Sulcata tortoises (also called African spurred tortoises) are widely available as babies and are sold for very cheap prices. However, this fast-growing species requires an entire giant backyard as an adult, and they never actually stop growing (good luck getting that 300-pound tortoise to do what you want it to do). And say goodbye to that lovely backyard you’ll be keeping it in, because sulcatas dig massive burrows and tear up any landscaping or plants that get in their way. If they decide to dig under the fence, you'll have a giant escaped tortoise running through the streets!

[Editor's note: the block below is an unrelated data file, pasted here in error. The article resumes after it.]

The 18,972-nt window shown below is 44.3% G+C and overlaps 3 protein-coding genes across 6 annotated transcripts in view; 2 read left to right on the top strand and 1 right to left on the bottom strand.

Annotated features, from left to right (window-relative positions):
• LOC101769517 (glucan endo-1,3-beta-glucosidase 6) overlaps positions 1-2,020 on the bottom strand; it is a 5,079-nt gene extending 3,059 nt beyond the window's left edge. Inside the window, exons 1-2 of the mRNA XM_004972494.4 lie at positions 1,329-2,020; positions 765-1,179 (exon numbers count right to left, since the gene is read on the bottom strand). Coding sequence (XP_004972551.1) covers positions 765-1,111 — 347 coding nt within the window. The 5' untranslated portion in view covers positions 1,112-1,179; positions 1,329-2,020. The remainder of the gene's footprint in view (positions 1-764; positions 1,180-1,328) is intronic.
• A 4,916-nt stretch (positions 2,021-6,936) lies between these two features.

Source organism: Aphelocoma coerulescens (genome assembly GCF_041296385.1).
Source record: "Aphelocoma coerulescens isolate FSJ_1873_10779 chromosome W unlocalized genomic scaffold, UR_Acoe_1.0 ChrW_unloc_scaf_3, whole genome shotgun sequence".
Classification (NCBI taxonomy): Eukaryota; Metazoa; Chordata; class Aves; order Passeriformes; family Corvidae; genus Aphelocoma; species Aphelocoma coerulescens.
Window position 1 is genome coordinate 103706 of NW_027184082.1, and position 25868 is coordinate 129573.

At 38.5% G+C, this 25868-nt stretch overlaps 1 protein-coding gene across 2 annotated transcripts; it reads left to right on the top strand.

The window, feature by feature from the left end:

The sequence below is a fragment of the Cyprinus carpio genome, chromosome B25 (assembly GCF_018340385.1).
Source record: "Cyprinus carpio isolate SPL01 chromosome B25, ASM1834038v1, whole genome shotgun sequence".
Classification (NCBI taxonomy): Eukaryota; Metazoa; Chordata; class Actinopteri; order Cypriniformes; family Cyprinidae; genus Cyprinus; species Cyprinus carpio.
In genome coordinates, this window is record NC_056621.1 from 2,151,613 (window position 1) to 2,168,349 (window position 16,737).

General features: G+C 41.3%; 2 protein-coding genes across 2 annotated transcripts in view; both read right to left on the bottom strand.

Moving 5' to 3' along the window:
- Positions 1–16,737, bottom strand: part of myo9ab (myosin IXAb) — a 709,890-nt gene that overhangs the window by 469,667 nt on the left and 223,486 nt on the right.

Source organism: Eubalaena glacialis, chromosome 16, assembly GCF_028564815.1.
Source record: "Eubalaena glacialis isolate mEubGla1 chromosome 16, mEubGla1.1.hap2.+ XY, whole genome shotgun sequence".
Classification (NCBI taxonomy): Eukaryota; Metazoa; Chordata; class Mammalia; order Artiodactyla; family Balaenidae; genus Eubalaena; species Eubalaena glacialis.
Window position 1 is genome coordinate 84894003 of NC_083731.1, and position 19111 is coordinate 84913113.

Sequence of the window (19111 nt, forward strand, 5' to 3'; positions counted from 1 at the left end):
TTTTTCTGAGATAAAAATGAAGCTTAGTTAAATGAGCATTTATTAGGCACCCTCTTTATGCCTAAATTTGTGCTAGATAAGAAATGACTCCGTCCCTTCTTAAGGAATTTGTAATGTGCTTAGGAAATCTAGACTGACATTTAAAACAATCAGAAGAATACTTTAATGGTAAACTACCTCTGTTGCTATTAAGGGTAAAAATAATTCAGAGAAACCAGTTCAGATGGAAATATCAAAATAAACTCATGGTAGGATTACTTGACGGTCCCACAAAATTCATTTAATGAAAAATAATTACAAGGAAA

Their diets are much more complicated than giving them some lettuce and hay, and when raised incorrectly, the resulting shell deformities are debilitating and completely irreversible. Also, these tortoises live for more than 100 years, so what will happen to it when you’re no longer able to care for it? There are not enough zoos, sanctuaries, or rescues to help the numerous homeless sulcatas out there. Please be responsible.
If I Want a Pet Reptile, Where Should I Start?
This article is accurate and true to the best of the author’s knowledge. It is not meant to substitute for diagnosis, prognosis, treatment, prescription, or formal and individualized advice from a veterinary medical professional. Animals exhibiting signs and symptoms of distress should be seen by a veterinarian immediately.